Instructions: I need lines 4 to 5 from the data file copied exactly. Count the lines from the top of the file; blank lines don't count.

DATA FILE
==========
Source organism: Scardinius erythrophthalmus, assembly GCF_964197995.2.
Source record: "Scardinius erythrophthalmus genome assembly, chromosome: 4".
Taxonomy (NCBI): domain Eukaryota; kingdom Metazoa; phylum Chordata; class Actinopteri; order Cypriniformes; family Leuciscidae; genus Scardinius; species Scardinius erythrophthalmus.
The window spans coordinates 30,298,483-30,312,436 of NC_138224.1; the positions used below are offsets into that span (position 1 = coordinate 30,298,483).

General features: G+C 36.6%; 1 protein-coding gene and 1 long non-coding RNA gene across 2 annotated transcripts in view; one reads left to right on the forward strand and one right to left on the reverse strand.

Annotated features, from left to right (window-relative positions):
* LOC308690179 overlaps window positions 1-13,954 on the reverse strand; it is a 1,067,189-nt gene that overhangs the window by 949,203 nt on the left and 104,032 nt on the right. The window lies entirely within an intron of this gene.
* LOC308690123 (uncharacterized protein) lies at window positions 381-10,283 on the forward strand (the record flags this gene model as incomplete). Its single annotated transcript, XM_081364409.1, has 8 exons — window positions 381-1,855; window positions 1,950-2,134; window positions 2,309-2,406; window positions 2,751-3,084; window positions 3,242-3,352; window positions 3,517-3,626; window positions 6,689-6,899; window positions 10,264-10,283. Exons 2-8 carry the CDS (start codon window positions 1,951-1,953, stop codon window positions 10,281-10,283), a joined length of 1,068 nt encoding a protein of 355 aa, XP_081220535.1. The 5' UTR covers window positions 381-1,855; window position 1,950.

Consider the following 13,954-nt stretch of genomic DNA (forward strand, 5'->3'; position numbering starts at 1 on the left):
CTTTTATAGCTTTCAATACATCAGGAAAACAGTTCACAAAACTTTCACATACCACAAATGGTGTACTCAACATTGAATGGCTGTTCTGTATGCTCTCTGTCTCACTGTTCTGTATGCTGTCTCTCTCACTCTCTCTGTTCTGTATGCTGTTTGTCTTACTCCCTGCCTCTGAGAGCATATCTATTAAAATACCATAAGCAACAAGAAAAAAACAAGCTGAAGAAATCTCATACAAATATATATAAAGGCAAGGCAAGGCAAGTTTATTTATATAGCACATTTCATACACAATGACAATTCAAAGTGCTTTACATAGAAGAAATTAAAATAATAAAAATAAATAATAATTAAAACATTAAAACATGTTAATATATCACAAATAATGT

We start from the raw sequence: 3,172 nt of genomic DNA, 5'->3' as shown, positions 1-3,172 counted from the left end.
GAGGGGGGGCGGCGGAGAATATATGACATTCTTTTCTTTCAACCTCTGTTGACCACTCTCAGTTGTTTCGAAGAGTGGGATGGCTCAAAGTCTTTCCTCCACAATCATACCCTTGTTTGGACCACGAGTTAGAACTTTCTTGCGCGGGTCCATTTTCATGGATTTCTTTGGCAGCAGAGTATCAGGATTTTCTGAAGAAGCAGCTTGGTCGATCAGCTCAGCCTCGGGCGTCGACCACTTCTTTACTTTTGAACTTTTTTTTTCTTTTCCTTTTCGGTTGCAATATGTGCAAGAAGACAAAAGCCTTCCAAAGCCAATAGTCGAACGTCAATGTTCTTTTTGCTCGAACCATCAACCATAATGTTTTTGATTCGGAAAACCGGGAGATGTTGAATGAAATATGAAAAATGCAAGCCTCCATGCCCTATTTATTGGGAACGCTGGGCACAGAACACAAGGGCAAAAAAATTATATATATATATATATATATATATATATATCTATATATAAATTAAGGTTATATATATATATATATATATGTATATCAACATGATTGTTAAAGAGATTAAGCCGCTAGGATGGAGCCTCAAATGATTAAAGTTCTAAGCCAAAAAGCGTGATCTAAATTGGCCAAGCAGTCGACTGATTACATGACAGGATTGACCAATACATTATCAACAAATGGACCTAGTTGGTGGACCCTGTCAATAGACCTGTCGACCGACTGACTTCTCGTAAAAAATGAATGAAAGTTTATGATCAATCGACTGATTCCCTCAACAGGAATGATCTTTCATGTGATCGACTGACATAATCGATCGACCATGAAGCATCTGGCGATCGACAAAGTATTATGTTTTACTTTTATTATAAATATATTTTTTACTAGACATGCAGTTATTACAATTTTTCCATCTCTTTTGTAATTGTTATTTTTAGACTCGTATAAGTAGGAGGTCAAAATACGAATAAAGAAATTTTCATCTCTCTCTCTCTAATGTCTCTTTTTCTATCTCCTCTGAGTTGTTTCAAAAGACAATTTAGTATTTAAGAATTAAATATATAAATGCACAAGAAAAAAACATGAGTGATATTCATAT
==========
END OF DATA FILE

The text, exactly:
The window spans coordinates 30,298,483-30,312,436 of NC_138224.1; the positions used below are offsets into that span (position 1 = coordinate 30,298,483).

General features: G+C 36.6%; 1 protein-coding gene and 1 long non-coding RNA gene across 2 annotated transcripts in view; one reads left to right on the forward strand and one right to left on the reverse strand.